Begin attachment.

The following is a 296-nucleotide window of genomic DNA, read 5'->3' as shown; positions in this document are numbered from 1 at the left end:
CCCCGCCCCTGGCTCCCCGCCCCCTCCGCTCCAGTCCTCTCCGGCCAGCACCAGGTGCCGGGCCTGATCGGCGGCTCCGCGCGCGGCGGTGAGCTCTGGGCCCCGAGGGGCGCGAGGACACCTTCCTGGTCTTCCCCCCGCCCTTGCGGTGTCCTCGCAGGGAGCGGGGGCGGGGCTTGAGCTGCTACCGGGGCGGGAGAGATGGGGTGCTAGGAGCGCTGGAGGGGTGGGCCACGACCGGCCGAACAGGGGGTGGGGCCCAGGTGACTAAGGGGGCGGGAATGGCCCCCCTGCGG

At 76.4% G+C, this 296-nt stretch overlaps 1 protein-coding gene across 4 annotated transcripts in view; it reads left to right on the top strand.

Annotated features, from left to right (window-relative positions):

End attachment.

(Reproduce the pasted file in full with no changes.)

The following is a 296-nucleotide window of genomic DNA, read 5'->3' as shown; positions in this document are numbered from 1 at the left end:
CCCCGCCCCTGGCTCCCCGCCCCCTCCGCTCCAGTCCTCTCCGGCCAGCACCAGGTGCCGGGCCTGATCGGCGGCTCCGCGCGCGGCGGTGAGCTCTGGGCCCCGAGGGGCGCGAGGACACCTTCCTGGTCTTCCCCCCGCCCTTGCGGTGTCCTCGCAGGGAGCGGGGGCGGGGCTTGAGCTGCTACCGGGGCGGGAGAGATGGGGTGCTAGGAGCGCTGGAGGGGTGGGCCACGACCGGCCGAACAGGGGGTGGGGCCCAGGTGACTAAGGGGGCGGGAATGGCCCCCCTGCGG

At 76.4% G+C, this 296-nt stretch overlaps 1 protein-coding gene across 4 annotated transcripts in view; it reads left to right on the top strand.

Annotated features, from left to right (window-relative positions):